“Free Cash Flow Margin is the top performing individual factor over the full 25-year period, going nearly vertical after the Tech bubble in 2000,” he said. That advantage has stabilized in recent years because investors have grown more comfortable investing in big spending and un-profitable companies, but this factor still triumphed over ever other.
Examples: Ingevity, Sensient Technologies, Evertec.
(2) Asset efficiency
Opsal finds that the best way to measure a company’s efficiency is its ratio of gross profit to assets, and says the top-ranking stocks by this measurement returned 14.59% a year to investors over the past quarter-century. The measurement was especially popular from 1994 to 2001 and 2011 to 2018.
“This factor, popularized by Novy-Marx, seems to have particularly strong appeal in the small cap space,” he said.
Examples: Canada Goose Holdings, Inari Medical, Insperity.
(3) Capital efficiency
Investing in the stocks with the best returns on invested capital over the last 25 years would have yielded a 12.76% annual return, Opsal said. That’s true even though this factor hasn’t delivered the strongest performance recently.
“Return on Invested Capital made terrific gains following the Tech bubble, then oscillated over the last 18 years,” he said. “The metric peaked in early 2016 and has since lagged as money-losing companies have found favor from investors searching for absolute growth.”
Examples: Nu Skin Enterprises, Steven Madden, Albany International.
(4) Business stability
Opsal identified the steadiest business based on how stable their sales have been over the past five years. Those companies have returned 12.58% per year over the full 25-year timeframe.
“Other than the Tech bubble, Stability has advanced steadily and looks to be a valuable element of our multi-factor Quality measure,” he said.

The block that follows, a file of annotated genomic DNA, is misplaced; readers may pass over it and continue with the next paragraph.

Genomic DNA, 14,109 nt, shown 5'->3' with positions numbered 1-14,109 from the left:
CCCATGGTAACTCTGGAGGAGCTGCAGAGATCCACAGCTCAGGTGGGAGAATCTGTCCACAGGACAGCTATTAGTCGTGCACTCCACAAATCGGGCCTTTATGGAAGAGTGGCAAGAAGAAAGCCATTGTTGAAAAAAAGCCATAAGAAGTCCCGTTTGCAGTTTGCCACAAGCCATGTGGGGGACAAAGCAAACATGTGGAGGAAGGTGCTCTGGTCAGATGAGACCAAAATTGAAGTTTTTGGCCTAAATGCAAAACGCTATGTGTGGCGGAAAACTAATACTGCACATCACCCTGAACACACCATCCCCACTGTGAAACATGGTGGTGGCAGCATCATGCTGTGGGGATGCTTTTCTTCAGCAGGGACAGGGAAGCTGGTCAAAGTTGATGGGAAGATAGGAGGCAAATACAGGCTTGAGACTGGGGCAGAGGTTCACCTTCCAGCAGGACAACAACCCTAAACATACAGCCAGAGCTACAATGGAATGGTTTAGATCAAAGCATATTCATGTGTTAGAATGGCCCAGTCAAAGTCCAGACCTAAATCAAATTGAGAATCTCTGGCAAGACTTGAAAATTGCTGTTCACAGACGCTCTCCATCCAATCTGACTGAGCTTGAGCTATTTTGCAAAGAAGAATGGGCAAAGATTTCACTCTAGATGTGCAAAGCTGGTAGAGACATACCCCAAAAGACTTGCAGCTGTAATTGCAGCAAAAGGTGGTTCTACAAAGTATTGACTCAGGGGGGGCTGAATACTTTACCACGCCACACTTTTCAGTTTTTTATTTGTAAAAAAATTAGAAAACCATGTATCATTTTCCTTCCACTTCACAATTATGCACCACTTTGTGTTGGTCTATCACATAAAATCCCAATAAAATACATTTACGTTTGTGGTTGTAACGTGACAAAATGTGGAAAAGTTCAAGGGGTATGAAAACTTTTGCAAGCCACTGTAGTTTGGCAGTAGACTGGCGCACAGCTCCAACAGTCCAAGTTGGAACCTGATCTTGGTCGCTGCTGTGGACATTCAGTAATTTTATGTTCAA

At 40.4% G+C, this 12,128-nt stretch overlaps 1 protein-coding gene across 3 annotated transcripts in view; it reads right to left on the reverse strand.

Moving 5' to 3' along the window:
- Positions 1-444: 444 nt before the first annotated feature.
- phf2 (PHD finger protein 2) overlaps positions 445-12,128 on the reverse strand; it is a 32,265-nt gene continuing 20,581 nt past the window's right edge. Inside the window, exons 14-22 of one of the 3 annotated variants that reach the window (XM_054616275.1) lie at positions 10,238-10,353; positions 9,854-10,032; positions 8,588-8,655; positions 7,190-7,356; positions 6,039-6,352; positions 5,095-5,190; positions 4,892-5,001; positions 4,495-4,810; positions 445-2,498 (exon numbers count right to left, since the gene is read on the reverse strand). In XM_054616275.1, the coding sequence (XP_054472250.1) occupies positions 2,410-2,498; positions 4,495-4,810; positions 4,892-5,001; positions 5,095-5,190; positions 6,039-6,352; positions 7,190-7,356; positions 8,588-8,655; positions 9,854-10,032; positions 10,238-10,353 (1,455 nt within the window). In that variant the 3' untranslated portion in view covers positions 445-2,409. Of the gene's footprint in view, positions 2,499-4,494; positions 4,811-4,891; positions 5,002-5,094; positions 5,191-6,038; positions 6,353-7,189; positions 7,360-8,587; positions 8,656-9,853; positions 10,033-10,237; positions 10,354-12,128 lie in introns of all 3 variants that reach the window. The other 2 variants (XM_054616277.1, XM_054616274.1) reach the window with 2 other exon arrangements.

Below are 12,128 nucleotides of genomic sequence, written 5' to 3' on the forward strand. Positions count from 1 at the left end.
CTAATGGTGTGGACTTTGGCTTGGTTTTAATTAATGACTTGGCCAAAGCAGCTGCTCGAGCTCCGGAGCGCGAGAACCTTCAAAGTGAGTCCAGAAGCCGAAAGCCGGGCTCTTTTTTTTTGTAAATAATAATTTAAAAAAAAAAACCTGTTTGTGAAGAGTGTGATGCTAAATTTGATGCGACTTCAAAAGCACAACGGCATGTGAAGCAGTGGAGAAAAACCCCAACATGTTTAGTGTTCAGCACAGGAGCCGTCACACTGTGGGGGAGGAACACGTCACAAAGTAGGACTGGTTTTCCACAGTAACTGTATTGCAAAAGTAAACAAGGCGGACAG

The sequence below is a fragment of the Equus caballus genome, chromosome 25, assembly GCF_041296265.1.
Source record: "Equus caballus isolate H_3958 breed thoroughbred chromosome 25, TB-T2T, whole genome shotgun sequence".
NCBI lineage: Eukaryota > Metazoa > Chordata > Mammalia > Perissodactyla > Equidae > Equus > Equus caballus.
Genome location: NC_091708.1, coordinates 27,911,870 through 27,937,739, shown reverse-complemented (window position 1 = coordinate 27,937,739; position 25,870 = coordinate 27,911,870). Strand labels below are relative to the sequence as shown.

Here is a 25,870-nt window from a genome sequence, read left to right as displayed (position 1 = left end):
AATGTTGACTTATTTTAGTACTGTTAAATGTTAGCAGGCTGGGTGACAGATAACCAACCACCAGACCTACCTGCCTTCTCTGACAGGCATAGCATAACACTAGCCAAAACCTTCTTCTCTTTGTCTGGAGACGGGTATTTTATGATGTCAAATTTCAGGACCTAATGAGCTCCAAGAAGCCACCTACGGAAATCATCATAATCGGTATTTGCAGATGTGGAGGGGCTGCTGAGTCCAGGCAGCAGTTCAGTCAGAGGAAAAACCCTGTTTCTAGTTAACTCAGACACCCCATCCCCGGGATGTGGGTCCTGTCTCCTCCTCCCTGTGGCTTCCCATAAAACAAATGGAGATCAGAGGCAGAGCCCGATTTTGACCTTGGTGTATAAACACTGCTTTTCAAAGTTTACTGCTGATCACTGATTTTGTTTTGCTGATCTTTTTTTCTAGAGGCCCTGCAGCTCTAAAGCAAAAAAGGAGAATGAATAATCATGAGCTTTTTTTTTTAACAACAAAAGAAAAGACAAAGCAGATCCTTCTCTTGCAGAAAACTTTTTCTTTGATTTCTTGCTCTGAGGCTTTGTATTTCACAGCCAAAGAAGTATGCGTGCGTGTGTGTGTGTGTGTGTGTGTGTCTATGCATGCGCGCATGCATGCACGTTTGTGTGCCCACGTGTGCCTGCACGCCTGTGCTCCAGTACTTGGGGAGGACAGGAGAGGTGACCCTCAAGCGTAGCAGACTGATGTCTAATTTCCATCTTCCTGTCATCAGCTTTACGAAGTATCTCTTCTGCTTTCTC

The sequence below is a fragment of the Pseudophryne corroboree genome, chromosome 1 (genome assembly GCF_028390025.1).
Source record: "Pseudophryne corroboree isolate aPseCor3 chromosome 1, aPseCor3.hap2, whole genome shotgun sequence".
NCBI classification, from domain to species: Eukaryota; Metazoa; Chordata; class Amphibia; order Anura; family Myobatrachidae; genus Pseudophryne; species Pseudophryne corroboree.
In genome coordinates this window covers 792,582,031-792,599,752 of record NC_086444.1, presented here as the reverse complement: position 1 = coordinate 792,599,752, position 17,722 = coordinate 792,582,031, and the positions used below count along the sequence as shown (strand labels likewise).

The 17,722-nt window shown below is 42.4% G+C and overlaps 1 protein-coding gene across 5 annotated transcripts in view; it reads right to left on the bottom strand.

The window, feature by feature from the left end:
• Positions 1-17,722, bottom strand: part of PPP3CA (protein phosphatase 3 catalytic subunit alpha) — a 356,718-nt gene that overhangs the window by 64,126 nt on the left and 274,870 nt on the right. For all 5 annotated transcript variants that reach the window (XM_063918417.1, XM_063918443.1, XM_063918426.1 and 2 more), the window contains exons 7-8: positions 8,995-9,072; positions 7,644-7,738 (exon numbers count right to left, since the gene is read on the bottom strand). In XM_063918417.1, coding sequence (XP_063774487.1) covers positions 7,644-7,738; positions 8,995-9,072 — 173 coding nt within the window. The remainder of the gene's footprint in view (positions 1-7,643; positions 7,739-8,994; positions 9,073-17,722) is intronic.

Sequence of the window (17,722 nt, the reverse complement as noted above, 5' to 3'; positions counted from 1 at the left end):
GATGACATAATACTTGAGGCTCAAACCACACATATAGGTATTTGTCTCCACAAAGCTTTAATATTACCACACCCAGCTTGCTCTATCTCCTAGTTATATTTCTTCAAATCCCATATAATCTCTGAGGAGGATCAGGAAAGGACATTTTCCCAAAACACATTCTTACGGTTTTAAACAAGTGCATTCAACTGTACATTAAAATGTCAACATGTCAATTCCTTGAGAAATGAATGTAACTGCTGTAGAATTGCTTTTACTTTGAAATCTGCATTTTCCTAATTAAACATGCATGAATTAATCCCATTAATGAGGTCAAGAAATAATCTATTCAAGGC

Examples: ExlService Holdings, Central Garden & Pet, TTec Holdings.
(5) Debt burden
Opsal also found that a company’s ability to pay its debts was a major predictor of strong stock performance. He writes that the companies with the best interest coverage ratios returned 12.39% per year even though investors’ comfort with credit risk changed as market conditions evolved.
“Spikes during times of stress revert in times of calm, but the metric does not show a tendency to decline when starting from a point of moderate credit risk,” he wrote.
Examples: Stepan Co., ESCO Technologies, Rogers Corp.
After applying all of those qualitative screens, Opsal says it makes sense to bring stock valuations back into the picture because they are also linked to strong performance.
He says the best way to measure that is free cash flow yield, as the top small-cap companies by that measurement have brought in annualized returns of 16.7%.
“Value is also a powerful driver of small cap returns, and the intersection of Quality and Value has provided exceptional returns over the last 25 years,” he said.
When all six screens are applied together, Opsal says the highest-quality and best-valuation stocks have returned 18.4% a year to investors over the last quarter-century, more than double the small-cap average of 8.9%.
Examples: Six Flags Entertainment, Barnes Group, CommVault Systems.